E3S Web Conf.
Volume 205, 20202nd International Conference on Energy Geotechnics (ICEGT 2020)
|Number of page(s)||6|
|Section||Hydraulic Fracturing and Unconventional Hydrocarbons|
|Published online||18 November 2020|
Fault reactivation during fluid production, modelled as a multi-physics multi-scale instability
1 Civil and Environmental Engineering, Duke University, Durham NC 27707, USA
2 CSIRO, Kensington WA, Australia
* Corresponding author: firstname.lastname@example.org
During fluid production in carbonate reservoir rock under high Pressure and Temperature conditions, the production-enhanced shear-heating of a creeping fault can lead to a thermal run-away. The reactivation of the fault is then accompanied with a large increase of permeability (by orders of magnitude) due to the dissolution of the rock. As a detrimental consequence for the industry, pressure equilibrates between the two compartments of the reservoir delimited by an initially sealing fault. To model such behavior, we present a three-scale framework implementing a THMC fault reactivation model. The framework links the three different scales of the problem: (a) the poro-elastic reservoir (km) scale, where faults are treated as frictional interfaces with the equivalent friction law being determined from the meso-scale; (b) the thermo-poro-chemo-visco-elasto-plastic fault at the meso-scale (m), encompassing all the physics at hand; and (c) its chemo-mechanically altered pore structure at the micro-scale (μm), where meso-scale properties (like permeability) are upscaled. In the present approach, the multiscaling approach allows us to replace the common use of empirical laws to the profit of upscaled physical laws. The framework is used to simulate the fault valve behavior appearing during induced reactivation coming from the production scenario next to a sealing fault.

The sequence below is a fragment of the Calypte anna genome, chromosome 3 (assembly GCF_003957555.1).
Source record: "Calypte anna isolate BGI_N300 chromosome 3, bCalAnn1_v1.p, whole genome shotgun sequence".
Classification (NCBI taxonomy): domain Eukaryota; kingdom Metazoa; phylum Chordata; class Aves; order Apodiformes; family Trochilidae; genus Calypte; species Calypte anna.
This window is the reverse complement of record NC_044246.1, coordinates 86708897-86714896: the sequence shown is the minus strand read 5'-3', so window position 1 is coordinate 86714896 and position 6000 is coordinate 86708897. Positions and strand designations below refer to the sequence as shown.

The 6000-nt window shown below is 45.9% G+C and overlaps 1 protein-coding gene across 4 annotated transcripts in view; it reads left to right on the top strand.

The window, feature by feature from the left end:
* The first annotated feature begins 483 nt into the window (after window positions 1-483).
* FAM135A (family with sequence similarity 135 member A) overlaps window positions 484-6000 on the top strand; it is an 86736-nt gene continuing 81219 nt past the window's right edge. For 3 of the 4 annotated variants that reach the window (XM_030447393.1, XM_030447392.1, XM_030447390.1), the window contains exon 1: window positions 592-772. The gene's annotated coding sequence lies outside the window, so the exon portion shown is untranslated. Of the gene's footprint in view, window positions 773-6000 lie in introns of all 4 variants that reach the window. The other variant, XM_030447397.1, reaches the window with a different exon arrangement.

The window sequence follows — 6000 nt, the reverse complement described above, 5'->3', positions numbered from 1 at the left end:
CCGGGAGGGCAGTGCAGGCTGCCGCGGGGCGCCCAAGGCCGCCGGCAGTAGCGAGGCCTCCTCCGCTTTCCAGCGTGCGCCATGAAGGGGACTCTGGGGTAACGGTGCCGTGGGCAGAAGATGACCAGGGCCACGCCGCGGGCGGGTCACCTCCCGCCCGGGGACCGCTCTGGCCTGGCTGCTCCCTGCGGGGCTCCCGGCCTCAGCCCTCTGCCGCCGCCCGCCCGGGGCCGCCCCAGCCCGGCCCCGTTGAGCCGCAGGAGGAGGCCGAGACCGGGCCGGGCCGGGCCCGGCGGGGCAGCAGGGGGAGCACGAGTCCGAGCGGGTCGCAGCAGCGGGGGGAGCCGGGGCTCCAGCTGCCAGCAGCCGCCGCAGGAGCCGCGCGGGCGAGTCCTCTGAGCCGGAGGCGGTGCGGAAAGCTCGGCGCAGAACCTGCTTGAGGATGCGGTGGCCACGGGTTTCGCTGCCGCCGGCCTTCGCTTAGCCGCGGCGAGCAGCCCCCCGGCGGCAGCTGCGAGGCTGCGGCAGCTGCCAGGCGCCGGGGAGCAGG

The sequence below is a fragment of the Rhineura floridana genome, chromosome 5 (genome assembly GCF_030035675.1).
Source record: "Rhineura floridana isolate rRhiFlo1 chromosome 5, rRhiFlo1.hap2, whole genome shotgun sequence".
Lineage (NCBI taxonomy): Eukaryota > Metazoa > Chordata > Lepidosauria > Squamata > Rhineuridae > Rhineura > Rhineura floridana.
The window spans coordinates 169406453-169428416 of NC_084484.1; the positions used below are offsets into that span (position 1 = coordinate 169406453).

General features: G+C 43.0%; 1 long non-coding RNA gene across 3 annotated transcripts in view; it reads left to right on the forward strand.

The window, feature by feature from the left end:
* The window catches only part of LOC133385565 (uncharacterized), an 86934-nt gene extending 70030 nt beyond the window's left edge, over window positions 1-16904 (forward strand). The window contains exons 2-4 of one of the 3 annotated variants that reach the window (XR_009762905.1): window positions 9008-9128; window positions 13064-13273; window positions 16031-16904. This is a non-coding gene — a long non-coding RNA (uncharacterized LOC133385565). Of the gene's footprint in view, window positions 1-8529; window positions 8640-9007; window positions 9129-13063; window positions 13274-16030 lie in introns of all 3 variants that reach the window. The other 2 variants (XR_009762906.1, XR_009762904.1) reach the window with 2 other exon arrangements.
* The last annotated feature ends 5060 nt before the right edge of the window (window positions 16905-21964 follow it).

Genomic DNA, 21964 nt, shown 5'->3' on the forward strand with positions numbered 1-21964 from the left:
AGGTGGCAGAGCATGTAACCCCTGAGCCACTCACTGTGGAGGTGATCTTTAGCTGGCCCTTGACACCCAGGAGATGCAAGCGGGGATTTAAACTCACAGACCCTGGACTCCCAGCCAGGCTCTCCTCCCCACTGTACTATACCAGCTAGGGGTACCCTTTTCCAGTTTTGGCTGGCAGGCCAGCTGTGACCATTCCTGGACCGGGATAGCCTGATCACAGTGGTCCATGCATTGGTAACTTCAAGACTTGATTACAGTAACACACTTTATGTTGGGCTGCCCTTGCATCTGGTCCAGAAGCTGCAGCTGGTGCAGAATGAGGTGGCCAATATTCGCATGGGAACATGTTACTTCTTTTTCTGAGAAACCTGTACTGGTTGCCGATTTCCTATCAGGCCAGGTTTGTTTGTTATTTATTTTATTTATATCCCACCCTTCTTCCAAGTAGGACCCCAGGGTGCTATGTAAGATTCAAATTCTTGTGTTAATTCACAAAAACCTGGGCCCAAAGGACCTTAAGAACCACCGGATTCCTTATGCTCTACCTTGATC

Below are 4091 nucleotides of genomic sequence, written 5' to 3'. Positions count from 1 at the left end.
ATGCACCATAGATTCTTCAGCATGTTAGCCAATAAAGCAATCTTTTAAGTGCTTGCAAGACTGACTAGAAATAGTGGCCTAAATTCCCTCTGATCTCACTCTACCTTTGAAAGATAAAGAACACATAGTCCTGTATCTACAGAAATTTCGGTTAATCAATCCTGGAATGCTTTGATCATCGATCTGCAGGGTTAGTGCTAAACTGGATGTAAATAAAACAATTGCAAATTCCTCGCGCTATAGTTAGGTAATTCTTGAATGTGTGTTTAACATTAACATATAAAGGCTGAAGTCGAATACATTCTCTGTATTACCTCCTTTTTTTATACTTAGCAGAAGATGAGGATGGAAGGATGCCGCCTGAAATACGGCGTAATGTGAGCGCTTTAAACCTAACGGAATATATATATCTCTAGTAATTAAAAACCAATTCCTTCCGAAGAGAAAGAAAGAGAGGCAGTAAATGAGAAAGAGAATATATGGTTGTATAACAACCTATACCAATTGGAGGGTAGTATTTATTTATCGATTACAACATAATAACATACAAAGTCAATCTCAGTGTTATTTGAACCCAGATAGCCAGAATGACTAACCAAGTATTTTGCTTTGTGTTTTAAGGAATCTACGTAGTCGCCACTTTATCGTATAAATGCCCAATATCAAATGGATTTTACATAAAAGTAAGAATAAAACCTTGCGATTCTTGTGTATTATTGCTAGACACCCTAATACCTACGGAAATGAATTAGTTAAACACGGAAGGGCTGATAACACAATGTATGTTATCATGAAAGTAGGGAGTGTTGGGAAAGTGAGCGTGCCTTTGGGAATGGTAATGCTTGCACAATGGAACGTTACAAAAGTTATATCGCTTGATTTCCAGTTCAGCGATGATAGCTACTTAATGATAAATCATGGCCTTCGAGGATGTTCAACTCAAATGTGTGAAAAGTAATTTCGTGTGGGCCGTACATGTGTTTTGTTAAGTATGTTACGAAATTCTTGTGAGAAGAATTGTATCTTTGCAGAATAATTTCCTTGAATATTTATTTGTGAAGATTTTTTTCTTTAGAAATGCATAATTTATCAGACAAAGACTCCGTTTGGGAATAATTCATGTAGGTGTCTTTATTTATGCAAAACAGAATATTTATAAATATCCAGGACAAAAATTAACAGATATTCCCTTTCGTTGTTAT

© The Authors, published by EDP Sciences, 2020
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